Seven houses or straight to a hotel

There is no monopoly of ideas on what to do with former sewage plant site


Hardly the Oklahoma land rush of 1889, the nearly four acres of land where sewage treatment plant was on Rock Hall Road in the Village of Lawrence is generating its own “Sooner Fever” as the debate on how the site should be used after its remediated and becomes village property again on July 1.

Immediately by the Nassau Expressway, the plot is 4.35 acres and Nassau County will retain a half acre as a pipe now pushes effluent to the Bay Park Sewage Treatment Plant. Lawrence will have 3.83 acres.

At the April 12 village meeting, the board voted to put out a 45-day request for expressions of interest. The RFEI has yet to be drafted, approved and published.

Trustee Uri Kaufman who pushed for the RFEI said the village has nothing to lose. “You never know what to expect, but you are asking for them to bring me your ideas, your support and it costs us nothing,” he said. “You can get once chance to do it right and I want to look at every option.”

One option Kaufman noted is a hotel. He believes that the 3 percent room tax could generate at least $1 million that could reduce village taxes by 40 percent. “This is a community that has lot of weekend family events, bar/bas mitzvahs and relatives in wheelchairs (citing that Orthodox Jews don’t drive on Shabbos), there is a compelling economic case,” he said.

That being said, Kaufman, who said he lives five minutes from the site and understands the issues surrounding a hotel, saying that the entrance and exit could be designed to be on the expressway side. An environmental impact study would be conducted to accurately gauge the effect of the ideas generated by the RFEI. Traffic volume, impact on water resources, how many children could attend the area schools and if the structure or structures are out of character with the neighborhood are studied.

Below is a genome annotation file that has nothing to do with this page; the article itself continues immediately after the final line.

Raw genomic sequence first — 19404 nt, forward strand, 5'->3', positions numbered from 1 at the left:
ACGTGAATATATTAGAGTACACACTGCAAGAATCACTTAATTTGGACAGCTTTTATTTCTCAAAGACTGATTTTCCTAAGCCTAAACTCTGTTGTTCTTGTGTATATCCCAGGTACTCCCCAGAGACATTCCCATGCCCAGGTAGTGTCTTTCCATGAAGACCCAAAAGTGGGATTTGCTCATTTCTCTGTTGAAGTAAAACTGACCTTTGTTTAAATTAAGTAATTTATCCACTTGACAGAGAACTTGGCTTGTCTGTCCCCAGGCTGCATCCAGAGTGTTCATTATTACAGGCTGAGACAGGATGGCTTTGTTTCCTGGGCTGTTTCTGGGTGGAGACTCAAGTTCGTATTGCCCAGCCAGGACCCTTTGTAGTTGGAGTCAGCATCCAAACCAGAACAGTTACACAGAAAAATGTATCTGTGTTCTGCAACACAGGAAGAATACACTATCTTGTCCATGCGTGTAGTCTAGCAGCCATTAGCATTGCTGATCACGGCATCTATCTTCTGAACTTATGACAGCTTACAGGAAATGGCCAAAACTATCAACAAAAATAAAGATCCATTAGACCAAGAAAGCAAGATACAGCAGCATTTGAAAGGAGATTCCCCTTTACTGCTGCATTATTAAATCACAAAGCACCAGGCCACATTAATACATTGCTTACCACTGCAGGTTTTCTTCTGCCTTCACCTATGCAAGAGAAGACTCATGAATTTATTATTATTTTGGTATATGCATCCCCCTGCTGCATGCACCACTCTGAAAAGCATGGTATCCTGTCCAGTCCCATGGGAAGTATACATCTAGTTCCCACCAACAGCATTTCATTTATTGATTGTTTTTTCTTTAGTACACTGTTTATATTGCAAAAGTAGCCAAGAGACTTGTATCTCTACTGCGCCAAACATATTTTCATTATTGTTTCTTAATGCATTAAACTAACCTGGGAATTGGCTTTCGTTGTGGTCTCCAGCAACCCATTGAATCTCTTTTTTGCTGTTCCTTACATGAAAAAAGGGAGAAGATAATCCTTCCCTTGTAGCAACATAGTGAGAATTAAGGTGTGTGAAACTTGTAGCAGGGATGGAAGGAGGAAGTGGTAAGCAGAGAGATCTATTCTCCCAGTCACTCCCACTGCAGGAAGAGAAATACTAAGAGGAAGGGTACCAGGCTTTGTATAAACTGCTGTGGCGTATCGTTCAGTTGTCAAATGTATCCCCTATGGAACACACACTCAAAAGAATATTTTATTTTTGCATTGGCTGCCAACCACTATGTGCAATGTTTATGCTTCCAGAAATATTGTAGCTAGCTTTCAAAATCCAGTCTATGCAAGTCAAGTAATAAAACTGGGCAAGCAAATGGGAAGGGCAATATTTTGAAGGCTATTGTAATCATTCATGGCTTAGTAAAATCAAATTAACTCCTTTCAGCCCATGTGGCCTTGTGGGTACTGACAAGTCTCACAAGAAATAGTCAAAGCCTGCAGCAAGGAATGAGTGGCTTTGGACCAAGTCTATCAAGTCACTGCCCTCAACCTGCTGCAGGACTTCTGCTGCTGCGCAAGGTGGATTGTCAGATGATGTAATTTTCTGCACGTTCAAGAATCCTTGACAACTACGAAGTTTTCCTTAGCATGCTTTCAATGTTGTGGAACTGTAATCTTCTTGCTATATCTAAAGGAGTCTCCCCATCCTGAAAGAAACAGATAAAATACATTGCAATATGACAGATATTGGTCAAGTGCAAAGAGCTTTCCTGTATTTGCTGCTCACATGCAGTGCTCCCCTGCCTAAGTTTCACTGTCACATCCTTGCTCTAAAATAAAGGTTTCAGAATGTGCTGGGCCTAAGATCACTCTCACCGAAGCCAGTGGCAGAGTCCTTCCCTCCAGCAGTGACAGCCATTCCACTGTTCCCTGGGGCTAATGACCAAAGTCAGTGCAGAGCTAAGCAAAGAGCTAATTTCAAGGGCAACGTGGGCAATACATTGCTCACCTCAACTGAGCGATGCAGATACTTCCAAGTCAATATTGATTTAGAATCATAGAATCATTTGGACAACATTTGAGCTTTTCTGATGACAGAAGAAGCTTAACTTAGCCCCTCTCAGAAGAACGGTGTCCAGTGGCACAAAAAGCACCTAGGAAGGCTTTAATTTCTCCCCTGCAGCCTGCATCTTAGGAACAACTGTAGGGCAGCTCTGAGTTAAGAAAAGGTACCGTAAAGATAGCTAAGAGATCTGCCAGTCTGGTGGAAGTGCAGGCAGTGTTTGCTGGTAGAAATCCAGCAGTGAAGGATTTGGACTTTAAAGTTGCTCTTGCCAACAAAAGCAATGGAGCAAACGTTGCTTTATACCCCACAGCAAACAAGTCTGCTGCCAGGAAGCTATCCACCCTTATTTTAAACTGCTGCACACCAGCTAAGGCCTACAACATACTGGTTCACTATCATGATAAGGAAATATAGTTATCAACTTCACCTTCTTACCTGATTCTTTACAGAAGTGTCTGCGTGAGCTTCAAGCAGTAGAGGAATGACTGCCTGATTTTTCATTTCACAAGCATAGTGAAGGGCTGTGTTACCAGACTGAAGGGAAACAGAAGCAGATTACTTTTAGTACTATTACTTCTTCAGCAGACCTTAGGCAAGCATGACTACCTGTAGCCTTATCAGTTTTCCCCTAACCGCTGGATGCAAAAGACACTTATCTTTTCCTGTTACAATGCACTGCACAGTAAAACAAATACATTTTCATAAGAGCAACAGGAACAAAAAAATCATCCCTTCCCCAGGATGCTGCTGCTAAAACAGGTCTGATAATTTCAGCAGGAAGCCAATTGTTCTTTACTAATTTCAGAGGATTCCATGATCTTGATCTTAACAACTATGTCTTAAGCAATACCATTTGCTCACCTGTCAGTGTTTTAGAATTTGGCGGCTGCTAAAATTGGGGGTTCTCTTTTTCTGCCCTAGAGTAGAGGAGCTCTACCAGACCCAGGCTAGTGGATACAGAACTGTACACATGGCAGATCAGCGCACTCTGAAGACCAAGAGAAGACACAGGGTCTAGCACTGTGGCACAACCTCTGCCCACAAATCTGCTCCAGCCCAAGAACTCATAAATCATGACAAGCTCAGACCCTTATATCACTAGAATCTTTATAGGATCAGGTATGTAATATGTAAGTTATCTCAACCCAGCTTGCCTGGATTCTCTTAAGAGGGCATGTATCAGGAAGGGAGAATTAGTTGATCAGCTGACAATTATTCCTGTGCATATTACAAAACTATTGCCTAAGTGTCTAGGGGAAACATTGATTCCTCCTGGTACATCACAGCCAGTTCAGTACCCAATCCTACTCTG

Anything but a sewage treatment plant or one-family house would require a change of zone. Mayor Alex Edelman sought to get a resolution approved for seven single-family homes at last month’s meeting. It failed. “I see the situation as the best for single-family homes,” he said, adding that instead of homes a swimming pool could be built to augment income for the village owned and operated Lawrence Yacht & Country Club. “Apartments cause a commotion. There is a desperate need for housing and individual homes serve the best possible use. A hotel would be a disaster. Most people don’t want to hear about a hotel.”

Several residents, especially those that live immediately across the street from the property, have shown a preference for either single-family homes or a park, or a combination of both.

David Vitt, an assistant professor of economics at Farmingdale State College, said the village should consider all the residents and the potential impact on the land and the surrounding area, citing the consequences of the decision for the succeeding generations.

“They should definitely try to rank the preferences and through a referendum and pose multiple questions,” Vitt said, noting private us or public use, primary office, homes, dense apartments, condominiums or single-family houses. “Housing is scarce, parks are great but they increase property values and keep the younger generation out,” he added.

The village board meets on May 17 at 8 p.m., Village Hall, 196 Central Ave., Lawrence.

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